Abstract: The wide adoption of data-intensive algorithms to tackle today’s computational problems introduces new challenges in designing efficient computing systems to support these applications. In critical domains such as machine learning and graph processing, data movement remains a major performance and energy bottleneck. As repeated memory accesses to off-chip DRAM impose an overwhelming energy cost, we need to rethink the way embedded (i.e., on-chip) memory systems are built in order to increase storage density and energy efficiency beyond what is currently possible with SRAM. To address these challenges and empower future memory system design, we developed NVMExplorer: a design space exploration framework that addresses key cross-computing-stack design questions and reveals opportunities and optimizations for embedded NVMs under realistic system-level constraints, while providing a flexible interface and modular evaluation to empower further investigations.
This tutorial provides a straightforward approach for comparing embedded memory solutions (including a broad selection of eNVM proposals) based on practical use cases, in addition to empowering users to augment and evaluate alternative application, system, and memory device properties and constraints. This tutorial will describe and walk through hands-on design studies using our open-source code base (NVMExplorer  (http://nvmexplorer.seas.harvard.edu/)), drawing on previously proposed eNVM-based architectures , . This tutorial will additionally provide a database of eNVM characteristics from recent literature (122 surveyed ISSCC, IEDM, and VLSI publications), provide specific “tentpole” technology configurations to summarize limits and trends, give instruction for how to use our interactive data visualization dashboard (shown in the graphic below), and walkthrough fault modeling and fault injection studies. We will additionally guide attendees to configure their own design studies and explore the most recent expansions and features of the NVMExplorer framework.
Open-Source Project: https://github.com/lpentecost/NVMExplorer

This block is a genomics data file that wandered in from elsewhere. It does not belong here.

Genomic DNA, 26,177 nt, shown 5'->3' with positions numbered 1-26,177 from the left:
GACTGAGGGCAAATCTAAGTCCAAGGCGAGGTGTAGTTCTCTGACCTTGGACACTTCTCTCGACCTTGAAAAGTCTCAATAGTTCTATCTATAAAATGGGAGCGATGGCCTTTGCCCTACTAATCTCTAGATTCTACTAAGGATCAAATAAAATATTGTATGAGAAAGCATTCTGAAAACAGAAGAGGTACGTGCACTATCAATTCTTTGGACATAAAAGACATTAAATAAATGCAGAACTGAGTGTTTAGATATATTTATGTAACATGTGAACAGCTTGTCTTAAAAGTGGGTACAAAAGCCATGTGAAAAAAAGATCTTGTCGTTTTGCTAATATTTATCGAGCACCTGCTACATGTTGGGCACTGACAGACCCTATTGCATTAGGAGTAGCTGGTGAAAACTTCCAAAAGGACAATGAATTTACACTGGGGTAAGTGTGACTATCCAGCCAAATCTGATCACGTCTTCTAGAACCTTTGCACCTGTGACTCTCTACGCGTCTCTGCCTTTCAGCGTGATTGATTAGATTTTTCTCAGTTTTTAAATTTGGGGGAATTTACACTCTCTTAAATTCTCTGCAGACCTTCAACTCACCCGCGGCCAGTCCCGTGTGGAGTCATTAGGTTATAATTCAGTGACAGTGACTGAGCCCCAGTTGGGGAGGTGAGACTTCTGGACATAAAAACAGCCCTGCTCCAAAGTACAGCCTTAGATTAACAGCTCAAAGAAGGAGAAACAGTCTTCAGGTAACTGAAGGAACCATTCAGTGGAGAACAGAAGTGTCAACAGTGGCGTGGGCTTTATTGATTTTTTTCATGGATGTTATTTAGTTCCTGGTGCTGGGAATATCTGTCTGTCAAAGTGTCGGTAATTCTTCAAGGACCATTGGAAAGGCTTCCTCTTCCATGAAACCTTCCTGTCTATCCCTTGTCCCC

Companion Paper: L. Pentecost*, A. Hankin*, M. Donato, M. Hempstead, G. Y. Wei, and D. Brooks (*joint first authors), “NVMExplorer: A Framework for Cross-Stack Comparisons of Embedded Non-Volatile Memory Solutions.” The 28th IEEE International Symposium on High-Performance Computer Architecture (HPCA-28). 2022.
Half-Day Tutorial Outline:
NVMExplorer: A Framework for Cross-Stack Comparisons of Embedded Non-Volatile Memories
- “Introduction”, Lillian Pentecost
- “Basic Usage: Configuration Files and Inputs”, Alexander Hankin
- “DNN Accelerator Case Study: Which eNVM is most compelling?”, Lillian Pentecost
- “Customizing Memory Cell Parameters for Co-Design”, Alexander Hankin
- “Fault Modeling and Fault Injection”, Lillian Pentecost
- “Navigating the web-based visualization tool”, Alexander Hankin
- “Conclusion; Configuring your own design study”, Lillian Pentecost
Organizers and Affiliations:
Lillian Pentecost, Harvard University: Lillian Pentecost is a final-year Ph.D. candidate in Computer Science at Harvard University advised by Professors David Brooks and Gu-Yeon Wei. Her research enables denser and more efficient future memory systems by exposing and combining design choices in emerging memory devices with architectural support and the demands of critical, data-intensive applications like machine learning. Lillian holds a B.A. in Physics and Computer Science from Colgate University and a S.M. in Computer Science from Harvard University, and she has completed research internships at IBM, Microsoft, and NVIDIA.